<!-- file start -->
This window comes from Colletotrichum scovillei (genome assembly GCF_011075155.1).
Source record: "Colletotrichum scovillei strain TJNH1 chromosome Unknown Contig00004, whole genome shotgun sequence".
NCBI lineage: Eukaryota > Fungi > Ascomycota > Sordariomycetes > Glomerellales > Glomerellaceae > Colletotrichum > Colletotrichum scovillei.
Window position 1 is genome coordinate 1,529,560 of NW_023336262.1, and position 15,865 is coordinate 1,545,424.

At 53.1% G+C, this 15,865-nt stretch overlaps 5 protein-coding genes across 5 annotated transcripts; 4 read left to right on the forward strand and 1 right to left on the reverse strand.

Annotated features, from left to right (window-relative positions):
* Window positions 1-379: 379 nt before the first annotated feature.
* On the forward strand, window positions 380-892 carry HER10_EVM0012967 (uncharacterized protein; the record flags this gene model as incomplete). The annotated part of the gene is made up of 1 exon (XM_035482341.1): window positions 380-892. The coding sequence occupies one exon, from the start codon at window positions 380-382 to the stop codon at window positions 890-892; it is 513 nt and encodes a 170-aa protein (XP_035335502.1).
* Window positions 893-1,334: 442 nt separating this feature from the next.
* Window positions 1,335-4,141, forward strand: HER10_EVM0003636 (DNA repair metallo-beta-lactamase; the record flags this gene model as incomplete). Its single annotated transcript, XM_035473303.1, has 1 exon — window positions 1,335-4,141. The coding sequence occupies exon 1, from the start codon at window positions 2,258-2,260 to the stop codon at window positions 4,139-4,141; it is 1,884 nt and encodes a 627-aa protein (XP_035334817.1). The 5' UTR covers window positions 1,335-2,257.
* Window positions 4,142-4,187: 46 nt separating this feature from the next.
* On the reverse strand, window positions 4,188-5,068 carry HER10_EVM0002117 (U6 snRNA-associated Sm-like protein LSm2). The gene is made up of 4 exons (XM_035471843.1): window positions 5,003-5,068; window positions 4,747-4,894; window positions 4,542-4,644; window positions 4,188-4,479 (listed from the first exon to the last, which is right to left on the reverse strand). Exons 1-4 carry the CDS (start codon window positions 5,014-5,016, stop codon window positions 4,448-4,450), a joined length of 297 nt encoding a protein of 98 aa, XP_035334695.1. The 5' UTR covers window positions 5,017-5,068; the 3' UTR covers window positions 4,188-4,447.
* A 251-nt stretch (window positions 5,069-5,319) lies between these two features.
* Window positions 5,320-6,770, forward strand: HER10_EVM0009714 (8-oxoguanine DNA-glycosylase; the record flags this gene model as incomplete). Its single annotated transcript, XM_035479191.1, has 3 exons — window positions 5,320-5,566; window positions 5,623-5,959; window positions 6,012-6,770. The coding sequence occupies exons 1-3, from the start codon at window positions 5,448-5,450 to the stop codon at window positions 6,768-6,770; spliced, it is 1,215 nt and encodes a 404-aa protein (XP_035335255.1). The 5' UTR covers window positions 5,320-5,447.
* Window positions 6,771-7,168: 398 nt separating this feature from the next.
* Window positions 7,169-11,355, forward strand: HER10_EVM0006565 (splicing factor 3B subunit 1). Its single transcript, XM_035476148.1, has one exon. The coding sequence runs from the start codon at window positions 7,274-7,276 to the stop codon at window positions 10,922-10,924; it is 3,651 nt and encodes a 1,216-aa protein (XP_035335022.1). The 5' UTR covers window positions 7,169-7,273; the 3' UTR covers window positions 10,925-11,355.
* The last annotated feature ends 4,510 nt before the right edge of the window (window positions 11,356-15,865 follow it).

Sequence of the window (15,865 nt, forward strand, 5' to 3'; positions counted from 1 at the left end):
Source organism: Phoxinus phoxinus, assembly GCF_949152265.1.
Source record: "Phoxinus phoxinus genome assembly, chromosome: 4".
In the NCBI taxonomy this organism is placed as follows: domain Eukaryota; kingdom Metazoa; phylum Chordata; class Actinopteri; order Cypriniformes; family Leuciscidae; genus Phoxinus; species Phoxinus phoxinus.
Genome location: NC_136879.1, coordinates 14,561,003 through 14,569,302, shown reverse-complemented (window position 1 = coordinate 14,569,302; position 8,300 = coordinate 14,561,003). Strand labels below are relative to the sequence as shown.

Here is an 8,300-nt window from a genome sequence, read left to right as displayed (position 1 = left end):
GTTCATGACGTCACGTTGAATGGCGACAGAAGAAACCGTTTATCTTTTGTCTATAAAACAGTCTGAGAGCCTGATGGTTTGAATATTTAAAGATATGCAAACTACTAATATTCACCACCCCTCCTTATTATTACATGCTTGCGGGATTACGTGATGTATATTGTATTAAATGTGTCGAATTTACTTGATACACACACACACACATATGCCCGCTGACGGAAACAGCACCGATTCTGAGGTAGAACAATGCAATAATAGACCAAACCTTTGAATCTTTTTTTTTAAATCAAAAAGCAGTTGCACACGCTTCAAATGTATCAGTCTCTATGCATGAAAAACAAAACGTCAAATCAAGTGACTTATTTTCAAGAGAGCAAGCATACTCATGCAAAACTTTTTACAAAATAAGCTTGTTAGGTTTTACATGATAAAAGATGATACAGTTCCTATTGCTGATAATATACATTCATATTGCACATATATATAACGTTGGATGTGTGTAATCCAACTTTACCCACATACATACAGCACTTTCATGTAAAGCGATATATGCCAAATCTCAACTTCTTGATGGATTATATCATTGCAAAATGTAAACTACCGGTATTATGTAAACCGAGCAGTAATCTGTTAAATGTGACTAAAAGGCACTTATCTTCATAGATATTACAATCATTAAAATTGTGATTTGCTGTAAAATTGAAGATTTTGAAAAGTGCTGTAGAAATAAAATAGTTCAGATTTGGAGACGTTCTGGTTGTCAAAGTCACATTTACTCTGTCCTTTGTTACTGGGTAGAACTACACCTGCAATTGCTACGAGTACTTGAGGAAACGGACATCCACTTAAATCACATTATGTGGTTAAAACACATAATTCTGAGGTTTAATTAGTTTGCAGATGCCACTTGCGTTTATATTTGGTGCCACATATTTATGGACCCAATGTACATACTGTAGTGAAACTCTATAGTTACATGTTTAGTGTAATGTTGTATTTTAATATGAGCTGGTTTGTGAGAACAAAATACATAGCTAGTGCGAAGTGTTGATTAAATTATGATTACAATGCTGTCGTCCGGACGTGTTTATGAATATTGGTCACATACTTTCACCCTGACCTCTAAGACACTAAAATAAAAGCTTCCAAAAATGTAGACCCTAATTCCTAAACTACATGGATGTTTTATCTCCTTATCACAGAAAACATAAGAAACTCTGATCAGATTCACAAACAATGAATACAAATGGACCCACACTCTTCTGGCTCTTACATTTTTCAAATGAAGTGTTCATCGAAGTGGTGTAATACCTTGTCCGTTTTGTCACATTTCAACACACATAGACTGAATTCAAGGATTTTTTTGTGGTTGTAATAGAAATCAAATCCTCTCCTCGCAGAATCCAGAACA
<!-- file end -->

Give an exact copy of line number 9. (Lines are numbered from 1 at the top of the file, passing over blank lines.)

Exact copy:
* Window positions 893-1,334: 442 nt separating this feature from the next.